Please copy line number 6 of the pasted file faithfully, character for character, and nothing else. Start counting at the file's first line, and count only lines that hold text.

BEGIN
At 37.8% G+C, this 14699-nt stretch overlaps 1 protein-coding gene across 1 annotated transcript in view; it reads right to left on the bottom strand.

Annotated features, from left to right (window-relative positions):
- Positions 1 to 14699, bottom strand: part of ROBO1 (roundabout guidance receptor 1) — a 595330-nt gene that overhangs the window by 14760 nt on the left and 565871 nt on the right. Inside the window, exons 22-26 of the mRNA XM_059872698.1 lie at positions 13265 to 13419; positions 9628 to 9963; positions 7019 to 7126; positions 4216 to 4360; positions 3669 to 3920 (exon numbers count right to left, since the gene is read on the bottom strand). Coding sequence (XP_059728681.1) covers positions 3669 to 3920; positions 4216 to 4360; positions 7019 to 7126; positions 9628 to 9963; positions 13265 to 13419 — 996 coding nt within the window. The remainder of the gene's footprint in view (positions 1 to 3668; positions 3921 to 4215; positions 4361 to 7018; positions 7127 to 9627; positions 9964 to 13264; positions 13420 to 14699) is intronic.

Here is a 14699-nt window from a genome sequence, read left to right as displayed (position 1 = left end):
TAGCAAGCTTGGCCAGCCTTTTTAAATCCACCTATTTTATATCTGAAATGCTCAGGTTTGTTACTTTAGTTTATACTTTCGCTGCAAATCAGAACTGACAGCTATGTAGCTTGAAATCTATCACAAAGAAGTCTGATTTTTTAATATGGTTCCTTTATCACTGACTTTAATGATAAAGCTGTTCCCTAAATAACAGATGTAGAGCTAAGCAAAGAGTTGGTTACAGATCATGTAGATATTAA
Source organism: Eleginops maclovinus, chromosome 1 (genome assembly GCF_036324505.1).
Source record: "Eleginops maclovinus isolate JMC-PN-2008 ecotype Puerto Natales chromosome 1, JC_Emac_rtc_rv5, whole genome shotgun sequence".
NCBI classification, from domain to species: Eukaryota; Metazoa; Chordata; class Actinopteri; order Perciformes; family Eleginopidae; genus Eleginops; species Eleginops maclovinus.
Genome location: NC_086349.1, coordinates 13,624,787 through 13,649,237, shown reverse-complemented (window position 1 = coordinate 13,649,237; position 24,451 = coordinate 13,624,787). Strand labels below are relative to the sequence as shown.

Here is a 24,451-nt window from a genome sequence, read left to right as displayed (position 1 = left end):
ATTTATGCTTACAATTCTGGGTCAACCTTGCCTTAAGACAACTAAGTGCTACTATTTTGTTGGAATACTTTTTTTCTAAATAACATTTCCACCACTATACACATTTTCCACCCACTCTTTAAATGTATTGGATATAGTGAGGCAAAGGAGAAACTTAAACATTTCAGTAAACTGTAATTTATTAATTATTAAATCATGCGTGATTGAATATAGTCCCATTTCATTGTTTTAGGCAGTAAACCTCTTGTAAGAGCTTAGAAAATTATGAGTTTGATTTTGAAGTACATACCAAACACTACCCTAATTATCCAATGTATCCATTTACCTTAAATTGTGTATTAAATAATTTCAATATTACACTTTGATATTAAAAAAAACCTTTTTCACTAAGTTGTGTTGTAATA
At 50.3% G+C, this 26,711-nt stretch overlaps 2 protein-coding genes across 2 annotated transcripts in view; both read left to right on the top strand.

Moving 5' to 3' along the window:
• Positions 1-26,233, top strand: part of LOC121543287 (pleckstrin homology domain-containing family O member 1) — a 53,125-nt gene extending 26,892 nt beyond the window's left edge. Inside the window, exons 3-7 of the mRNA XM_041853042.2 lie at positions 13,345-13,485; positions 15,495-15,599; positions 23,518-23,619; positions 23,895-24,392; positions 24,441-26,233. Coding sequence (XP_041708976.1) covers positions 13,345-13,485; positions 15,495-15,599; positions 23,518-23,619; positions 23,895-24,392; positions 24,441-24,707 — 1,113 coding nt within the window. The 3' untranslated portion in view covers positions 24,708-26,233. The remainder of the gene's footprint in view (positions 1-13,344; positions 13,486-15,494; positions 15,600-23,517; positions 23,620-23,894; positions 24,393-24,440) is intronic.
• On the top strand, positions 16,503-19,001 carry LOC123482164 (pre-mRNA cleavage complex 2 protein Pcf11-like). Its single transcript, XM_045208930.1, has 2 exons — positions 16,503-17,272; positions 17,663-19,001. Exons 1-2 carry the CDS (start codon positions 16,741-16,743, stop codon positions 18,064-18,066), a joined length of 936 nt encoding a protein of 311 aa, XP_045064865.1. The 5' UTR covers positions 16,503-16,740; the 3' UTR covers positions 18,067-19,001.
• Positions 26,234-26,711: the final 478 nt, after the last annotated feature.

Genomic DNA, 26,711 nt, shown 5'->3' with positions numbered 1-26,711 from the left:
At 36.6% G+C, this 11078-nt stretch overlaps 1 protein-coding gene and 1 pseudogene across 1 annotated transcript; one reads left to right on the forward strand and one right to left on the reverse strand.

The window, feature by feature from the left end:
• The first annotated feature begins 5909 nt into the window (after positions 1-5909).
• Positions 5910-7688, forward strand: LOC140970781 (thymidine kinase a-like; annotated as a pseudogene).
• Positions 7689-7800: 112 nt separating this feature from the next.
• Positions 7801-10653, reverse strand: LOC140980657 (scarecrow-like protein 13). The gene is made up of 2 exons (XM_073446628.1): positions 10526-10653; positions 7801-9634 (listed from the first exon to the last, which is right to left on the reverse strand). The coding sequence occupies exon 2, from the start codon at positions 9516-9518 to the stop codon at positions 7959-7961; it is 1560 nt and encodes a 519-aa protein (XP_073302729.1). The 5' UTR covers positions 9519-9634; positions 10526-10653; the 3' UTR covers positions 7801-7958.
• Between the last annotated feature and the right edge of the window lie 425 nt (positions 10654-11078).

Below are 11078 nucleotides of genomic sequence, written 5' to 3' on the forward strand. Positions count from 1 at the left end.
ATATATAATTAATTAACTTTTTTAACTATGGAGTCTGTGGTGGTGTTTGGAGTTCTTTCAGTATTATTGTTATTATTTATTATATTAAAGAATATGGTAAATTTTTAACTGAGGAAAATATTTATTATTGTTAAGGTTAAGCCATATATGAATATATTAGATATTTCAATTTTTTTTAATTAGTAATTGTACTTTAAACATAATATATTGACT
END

Source organism: Eleginops maclovinus, chromosome 1 (genome assembly GCF_036324505.1).